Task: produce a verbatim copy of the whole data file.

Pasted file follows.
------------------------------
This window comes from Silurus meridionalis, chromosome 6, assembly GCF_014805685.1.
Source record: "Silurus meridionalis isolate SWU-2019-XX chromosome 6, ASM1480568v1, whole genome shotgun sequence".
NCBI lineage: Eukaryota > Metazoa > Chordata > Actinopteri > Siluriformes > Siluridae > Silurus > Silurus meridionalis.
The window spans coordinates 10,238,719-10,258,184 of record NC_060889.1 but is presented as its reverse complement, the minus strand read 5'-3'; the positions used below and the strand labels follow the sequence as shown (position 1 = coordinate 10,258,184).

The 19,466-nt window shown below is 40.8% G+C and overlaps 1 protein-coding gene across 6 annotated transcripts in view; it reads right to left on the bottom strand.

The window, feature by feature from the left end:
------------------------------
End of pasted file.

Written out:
This window comes from Silurus meridionalis, chromosome 6, assembly GCF_014805685.1.
Source record: "Silurus meridionalis isolate SWU-2019-XX chromosome 6, ASM1480568v1, whole genome shotgun sequence".
NCBI lineage: Eukaryota > Metazoa > Chordata > Actinopteri > Siluriformes > Siluridae > Silurus > Silurus meridionalis.
The window spans coordinates 10,238,719-10,258,184 of record NC_060889.1 but is presented as its reverse complement, the minus strand read 5'-3'; the positions used below and the strand labels follow the sequence as shown (position 1 = coordinate 10,258,184).

The 19,466-nt window shown below is 40.8% G+C and overlaps 1 protein-coding gene across 6 annotated transcripts in view; it reads right to left on the bottom strand.

The window, feature by feature from the left end: